Redman living the dream
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One day, you're running left, running right, running up the middle and struggling to find yards against the Elizabeth City State team. The next day, you're catching a pass over the middle, roaring through the secondary, bulling through defenders and breaking the hearts of the great Ray Lewis and his Baltimore Ravens teammates. Can you blame Steelers running back Isaac Redman if he feels as if he's living the dream?
"To go from being undrafted to making the big play in the big game ... "
For a moment, Redman was almost speechless. This was after the Steelers' 13-10 victory Sunday night against the Ravens in Baltimore. It was a win that put them in control of the AFC North Division race at the NFL season's three-quarter pole. It also was a win that probably wouldn't have happened without him.
So what if the Steelers sent in the wrong personnel package on their winning play? Running back Mewelde Moore was supposed to be split to quarterback Ben Roethlisberger's left, not Redman. "I thought I was in there to stay in the backfield for blitz pick-up," Redman said. "By the time the coaches realized I was out there, it was too late to change the play or call timeout. I'm just glad they had faith in me to do the job."
Do the job?
Redman did better than that.
He won the game.
Third-and-goal from the Ravens' 9. The Steelers trailed, 10-6, with 2:58 to play. Redman and Roethlisberger read the Ravens' all-out blitz perfectly. Redman broke off his route and slanted across the middle. Roethlisberger found him in stride at the 6. "Isaac did the rest," Roethlisberger said.
Redman must have dragged safety Dawan Landry 5 yards as he ran across the field, eventually shrugging him off like an annoying bug. Linebacker Jarret Johnson had a shot at him as he turned up the field, but Redman spun away from him and plowed into the end zone.
Maybe it wasn't quite as pretty as Redman's 56-yard touchdown run for Bowie State in a 29-28 loss to Elizabeth City State in 2008 -- his only big play of the game, by the way -- but it sure seemed more meaningful.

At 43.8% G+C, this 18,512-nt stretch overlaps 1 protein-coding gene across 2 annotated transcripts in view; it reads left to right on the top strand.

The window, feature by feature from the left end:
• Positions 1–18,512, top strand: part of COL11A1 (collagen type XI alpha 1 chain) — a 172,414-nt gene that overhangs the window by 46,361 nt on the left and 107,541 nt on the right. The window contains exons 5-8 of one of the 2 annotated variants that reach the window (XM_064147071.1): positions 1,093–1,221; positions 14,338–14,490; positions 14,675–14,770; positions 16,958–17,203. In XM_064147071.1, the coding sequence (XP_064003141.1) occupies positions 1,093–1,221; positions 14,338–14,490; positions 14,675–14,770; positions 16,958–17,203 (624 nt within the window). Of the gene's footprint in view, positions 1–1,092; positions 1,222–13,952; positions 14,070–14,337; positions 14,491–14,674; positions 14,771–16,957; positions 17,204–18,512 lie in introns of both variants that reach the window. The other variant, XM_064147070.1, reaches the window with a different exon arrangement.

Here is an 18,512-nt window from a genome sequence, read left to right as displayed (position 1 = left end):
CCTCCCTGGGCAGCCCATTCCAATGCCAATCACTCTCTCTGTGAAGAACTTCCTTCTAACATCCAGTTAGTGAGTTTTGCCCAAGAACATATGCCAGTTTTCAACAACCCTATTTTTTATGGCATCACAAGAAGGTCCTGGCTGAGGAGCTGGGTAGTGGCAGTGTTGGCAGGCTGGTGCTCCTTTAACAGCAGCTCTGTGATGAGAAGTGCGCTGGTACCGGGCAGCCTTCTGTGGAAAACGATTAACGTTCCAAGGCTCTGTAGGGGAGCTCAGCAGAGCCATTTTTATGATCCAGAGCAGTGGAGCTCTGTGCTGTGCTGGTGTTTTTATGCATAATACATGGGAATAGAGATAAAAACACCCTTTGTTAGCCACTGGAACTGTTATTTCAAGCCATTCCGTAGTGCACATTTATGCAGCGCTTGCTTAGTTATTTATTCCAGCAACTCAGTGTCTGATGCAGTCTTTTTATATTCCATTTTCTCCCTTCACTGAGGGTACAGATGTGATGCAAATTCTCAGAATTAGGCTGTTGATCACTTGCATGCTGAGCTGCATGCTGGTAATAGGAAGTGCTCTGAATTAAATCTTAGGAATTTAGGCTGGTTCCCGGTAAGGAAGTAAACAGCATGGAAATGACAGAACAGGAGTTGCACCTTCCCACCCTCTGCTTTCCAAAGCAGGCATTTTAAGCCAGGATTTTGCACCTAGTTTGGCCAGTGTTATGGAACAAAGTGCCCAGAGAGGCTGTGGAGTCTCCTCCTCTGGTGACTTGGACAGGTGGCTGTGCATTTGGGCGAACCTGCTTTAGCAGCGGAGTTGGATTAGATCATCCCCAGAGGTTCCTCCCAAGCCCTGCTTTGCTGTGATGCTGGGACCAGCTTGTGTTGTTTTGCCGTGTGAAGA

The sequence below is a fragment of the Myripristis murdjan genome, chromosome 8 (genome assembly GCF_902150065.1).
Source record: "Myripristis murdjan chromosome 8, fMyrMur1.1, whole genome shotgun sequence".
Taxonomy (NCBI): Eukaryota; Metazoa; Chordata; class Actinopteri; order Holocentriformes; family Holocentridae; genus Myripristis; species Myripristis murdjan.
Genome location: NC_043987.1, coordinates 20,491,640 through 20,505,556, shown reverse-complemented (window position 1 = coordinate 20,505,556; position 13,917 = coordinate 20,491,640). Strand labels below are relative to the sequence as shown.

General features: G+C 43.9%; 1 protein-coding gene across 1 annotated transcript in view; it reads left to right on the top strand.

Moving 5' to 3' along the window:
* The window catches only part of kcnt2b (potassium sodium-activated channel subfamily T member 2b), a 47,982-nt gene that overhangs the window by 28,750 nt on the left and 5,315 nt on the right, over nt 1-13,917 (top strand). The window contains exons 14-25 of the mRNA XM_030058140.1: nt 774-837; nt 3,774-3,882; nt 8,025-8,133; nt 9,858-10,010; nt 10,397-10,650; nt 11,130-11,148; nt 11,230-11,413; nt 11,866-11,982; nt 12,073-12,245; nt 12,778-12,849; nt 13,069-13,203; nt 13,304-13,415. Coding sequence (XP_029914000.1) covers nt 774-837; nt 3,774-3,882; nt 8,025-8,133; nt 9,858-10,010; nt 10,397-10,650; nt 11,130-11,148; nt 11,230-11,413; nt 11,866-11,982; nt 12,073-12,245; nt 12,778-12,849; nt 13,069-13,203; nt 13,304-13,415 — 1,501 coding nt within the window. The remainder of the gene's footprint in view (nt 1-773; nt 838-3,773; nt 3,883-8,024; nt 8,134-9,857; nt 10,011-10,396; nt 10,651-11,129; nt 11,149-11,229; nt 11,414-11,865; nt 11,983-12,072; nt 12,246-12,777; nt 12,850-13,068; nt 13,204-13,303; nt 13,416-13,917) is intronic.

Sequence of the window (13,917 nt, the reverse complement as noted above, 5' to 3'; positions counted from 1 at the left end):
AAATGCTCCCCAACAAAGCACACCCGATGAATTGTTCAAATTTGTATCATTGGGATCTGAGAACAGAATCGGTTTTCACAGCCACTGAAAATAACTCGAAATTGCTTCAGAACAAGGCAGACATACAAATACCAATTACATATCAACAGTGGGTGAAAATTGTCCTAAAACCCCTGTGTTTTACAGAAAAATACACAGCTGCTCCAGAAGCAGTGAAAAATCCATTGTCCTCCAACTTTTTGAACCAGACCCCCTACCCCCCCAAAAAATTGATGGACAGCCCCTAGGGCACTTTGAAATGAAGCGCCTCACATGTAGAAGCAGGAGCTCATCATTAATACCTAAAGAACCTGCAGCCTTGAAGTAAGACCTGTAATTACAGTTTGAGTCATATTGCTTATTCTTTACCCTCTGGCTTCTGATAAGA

This was against the despised Ravens, right?
And it was "Football Night in America."
The regular-season stage doesn't get much bigger or brighter.
"All I saw was the end zone," Redman said. "I knew I had to get there. I wasn't going to be denied. You've got to have that heart. You've got to have that in you. I wasn't going to be stopped."
It had been a tough night for Redman. He's the Steelers' short-yardage specialist, and Lewis, Terrell Suggs and the Ravens' stout defense had stuffed him on three occasions, the first time forcing a fumble that, luckily for him, was recovered by Steelers center Maurkice Pouncey. But that's the beautiful thing about Redman. He didn't give up on the game. He never gives up.
That goes back to when Redman signed with the Steelers as a free agent before the '09 season, the longest of long shots. Do you realize the caliber of football that Bowie State plays? It didn't just lose to Elizabeth City State in '08. It lost to Slippery Rock last season. It lost to Seton Hill this season.
Not a Ray Lewis or a Terrell Suggs on those teams, I'm pretty sure.
But Redman's small-college background didn't stop him from immediately making a positive impression on Steelers fans and his coaches and teammates. The fans called him "Red Zone" Redman after he scored touchdowns in goal-line situations at training camp and in the exhibition games. I remember talking to Steelers offensive coordinator Bruce Arians a few weeks later in the lobby at the team's South Side headquarters after Redman made the practice squad. "He doesn't have a clue what he's doing right now, but he'll learn," Arians said. "He's going to be a good one. He's going to help us."
But this soon?
Against the Ravens?
It's an amazing story.
Redman really is living the American dream.
"Hard work pays off," he said. "I know it sounds kind of corny, but I firmly believe that."
Redman is a nice change of pace from the Steelers' featured ball-toter, Rashard Mendenhall, who surpassed 1,000 yards for the season against the Ravens. Redman will look for a hole, but, if one isn't there, he'll make one. He's a beast to bring down. Ask Landry and Johnson. His 4.2 yards-per-carry average is better than Mendenhall's 3.9. Many Red Zone fans are lobbying for him to get more carries; he has just 43 to Mendenhall's 257. He appreciates the support, but he's pretty happy doing what he's doing. It sure beats grinding out the yards against Elizabeth City State.
"I'm just trying to make the best of my opportunities when my number is called," Redman said. "I'm not going to say I deserve the ball more. I'll take what I get."
It's a nice combination, Mendenhall and Redman.
There's one very good reason for that.
Please, allow Mendenhall to explain.
"Ike, he's a ballplayer."
Doesn't really matter where a guy comes from, does it?
All that matters is where he's going.
First Published December 7, 2010 12:00 am